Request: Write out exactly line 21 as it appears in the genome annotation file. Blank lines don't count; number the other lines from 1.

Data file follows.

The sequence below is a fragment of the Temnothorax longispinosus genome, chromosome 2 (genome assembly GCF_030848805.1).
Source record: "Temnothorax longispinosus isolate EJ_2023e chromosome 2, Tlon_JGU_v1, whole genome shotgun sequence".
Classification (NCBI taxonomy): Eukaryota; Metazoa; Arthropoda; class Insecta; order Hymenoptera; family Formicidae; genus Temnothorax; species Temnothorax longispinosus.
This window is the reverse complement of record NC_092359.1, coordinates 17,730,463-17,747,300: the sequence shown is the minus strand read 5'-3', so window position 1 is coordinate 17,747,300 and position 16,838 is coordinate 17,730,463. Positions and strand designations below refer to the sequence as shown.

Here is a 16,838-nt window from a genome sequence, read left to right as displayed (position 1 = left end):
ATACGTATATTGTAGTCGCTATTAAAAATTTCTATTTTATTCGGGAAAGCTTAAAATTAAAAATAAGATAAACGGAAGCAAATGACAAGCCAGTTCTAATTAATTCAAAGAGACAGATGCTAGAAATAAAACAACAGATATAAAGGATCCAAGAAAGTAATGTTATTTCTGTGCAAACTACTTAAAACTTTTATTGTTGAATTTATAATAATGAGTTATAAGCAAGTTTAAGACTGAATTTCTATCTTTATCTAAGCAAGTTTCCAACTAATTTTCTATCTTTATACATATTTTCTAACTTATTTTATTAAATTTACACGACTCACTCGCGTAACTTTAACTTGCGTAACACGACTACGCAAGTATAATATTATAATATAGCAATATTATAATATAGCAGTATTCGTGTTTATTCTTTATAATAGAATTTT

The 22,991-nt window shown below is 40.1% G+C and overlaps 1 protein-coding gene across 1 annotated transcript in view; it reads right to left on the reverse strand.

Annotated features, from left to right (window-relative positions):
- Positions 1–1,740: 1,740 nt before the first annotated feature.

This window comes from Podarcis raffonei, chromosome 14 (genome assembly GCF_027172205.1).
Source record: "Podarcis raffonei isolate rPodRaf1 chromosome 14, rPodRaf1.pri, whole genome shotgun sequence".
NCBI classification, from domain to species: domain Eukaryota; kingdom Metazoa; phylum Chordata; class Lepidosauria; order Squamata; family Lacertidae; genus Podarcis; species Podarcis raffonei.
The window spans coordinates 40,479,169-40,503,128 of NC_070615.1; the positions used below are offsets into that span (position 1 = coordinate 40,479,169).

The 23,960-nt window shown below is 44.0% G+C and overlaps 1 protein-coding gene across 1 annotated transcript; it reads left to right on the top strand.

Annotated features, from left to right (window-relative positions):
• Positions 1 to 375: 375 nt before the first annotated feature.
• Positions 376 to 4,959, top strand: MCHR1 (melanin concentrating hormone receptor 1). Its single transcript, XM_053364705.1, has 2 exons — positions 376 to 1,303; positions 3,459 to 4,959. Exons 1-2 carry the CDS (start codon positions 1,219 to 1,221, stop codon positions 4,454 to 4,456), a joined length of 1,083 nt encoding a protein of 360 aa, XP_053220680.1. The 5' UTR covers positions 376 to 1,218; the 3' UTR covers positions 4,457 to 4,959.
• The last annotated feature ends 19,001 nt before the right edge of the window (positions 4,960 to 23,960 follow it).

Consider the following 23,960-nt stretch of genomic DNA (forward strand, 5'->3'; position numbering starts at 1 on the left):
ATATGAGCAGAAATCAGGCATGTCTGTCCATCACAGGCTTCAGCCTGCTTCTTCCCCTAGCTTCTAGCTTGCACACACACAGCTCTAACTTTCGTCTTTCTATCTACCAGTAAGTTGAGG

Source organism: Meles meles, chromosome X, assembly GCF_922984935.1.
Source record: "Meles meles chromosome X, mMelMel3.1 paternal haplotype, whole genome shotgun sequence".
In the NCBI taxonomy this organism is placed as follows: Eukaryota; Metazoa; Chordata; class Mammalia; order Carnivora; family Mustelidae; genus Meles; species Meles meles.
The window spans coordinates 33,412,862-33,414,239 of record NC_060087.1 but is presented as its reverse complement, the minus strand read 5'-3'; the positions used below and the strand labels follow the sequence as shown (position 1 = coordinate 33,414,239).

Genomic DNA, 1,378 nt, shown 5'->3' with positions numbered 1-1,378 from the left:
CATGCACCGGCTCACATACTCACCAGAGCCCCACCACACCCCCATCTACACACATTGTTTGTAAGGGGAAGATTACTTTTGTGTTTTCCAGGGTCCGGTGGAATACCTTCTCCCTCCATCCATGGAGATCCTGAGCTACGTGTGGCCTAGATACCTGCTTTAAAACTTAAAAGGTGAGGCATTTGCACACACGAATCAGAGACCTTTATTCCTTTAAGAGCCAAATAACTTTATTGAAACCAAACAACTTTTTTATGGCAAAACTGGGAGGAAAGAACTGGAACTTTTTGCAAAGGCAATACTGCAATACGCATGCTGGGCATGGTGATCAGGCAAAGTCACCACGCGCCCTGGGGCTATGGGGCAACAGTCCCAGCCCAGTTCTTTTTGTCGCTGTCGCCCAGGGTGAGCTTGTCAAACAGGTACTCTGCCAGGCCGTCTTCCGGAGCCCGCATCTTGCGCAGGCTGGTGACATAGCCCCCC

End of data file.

Source organism: Meles meles, chromosome X, assembly GCF_922984935.1.